Skip to main content

Richard Beary, president of the International Association of Chiefs of Police, does not like the fact that some cops are hesitant to confiscate guns from people deemed “dangerous” to themselves or others.

The Police Executive Research Forum conducted a survey of 266 police agencies in 42 states and found the following:

More than a third of top police officials either believe they have no legal authority or did not know whether they could seize firearms from people who have been determined by a judge to be a danger to themselves or others…

Of those officials who believed they had such authority, more than half said they rarely or never used it in the past year…

Moreover, 60% of respondents said their agencies had no program or protocol for carrying out firearm confiscations.

In response to these findings, Beary said that cops should err on the side of violating civil rights.

“This is a problem. I'm not surprised that officers are apprehensive or intimidated ... If there is a question, I would rather we confiscate. If we get hit with a lawsuit, then I'll deal with it..”

With the gun debate flaming up again after the tragic mass shooting in Oregon, some authorities are drawing their lines in the sand.

This particular facet of the gun rights issue has to do with certain conditions that, in the eyes of the courts, render people ineligible to own a gun.

Scroll to Continue

Recommended for You

“Federal law prohibits firearms purchases from licensed dealers to people who have been found mentally defective, incompetent to handle their own personal affairs and those involuntarily committed to a mental institution.”

A judge can rule that people meeting these criteria can have their guns confiscated, on the basis that they are a danger to themselves or others.

For law enforcement advocates, the survey results paint a troubling picture. They believe that confiscating guns from former criminals or the mentally ill is crucial to reducing gun violence and preventing mass shootings.

"This is clearly not an everyday part of law enforcement, and it should be," said Josh Horwitz, executive director of the Coalition to Stop Gun Violence. "In most cases there is not a good process for removing guns. This is an area of big concern. We're allowing people to be armed when they are considered to be most dangerous.''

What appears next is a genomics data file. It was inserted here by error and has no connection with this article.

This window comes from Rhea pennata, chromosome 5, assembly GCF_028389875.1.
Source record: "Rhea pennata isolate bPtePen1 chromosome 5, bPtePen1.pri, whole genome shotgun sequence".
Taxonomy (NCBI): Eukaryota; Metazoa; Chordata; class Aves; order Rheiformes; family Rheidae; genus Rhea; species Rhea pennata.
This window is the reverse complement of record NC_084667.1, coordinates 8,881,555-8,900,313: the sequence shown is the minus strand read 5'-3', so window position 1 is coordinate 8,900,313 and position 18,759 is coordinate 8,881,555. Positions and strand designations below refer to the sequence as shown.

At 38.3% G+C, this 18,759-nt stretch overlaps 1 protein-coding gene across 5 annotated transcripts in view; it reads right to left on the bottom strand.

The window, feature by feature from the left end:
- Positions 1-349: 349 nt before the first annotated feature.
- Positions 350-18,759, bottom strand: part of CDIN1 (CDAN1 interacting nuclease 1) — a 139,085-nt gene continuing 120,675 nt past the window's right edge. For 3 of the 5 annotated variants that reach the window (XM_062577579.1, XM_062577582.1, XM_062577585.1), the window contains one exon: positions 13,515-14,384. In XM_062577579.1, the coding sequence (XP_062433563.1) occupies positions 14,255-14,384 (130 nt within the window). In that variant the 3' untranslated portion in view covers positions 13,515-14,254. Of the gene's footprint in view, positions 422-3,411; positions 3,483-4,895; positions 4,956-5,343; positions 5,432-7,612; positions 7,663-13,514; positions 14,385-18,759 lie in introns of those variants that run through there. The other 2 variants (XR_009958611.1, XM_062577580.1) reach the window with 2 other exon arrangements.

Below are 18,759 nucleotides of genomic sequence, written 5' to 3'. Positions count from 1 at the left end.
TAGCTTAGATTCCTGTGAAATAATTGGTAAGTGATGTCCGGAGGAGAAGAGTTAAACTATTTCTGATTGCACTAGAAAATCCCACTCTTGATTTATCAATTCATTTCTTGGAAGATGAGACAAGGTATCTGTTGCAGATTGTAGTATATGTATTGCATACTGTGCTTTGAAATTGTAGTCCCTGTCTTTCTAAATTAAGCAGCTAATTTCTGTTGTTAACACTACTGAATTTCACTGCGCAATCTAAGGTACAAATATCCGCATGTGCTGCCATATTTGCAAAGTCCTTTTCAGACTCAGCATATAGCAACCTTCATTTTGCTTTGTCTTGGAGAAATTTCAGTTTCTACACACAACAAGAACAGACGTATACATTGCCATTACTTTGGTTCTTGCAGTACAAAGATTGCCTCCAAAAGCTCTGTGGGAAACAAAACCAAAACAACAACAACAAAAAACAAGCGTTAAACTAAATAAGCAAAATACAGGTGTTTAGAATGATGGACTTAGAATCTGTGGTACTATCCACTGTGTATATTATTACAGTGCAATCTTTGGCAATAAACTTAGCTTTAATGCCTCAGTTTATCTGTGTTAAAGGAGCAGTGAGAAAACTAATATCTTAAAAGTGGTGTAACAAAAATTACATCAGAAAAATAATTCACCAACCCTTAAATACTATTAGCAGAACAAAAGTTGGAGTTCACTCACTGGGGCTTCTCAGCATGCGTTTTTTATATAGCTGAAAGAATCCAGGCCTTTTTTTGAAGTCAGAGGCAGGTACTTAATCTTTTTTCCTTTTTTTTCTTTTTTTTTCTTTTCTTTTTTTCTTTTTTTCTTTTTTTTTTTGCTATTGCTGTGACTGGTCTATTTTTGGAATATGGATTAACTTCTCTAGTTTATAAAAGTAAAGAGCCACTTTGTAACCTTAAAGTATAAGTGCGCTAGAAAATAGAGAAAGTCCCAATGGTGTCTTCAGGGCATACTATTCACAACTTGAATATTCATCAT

In 2001, California began the most aggressive gun confiscation campaign in the country. The Armed and Prohibited Persons program has seized thousands of firearms from “people who previously purchased one or more guns legally but later have become ineligible to possess firearms due to criminal conviction, mental instability or other conditions.”

California Dept. of Justice agents have conducted 14.012 investigations since 2013, confiscating firearms in a majority of those cases.

In Maryland, cops have “the discretion to seize a firearm and send to our property warehouse for safekeeping” if they believe the situation has become unsafe. They don’t track the number of weapons seized.

The practice of confiscating guns from those deemed dangerous by a judge or police officers is perhaps the grayest area for those debating gun control.

The opinion that a person is dangerous to themselves or others is being made by government authority figures, not by medical professionals. This opens up the possibility that normal people who are not actually “dangerous” are being denied their second amendment rights.

The question must be asked whether mass confiscation of guns from those deemed mentally ill or from former criminals actually has any impact on the rate of gun violence and mass shootings. Has it succeeded in ferreting out the few who decide to carry out senseless violence?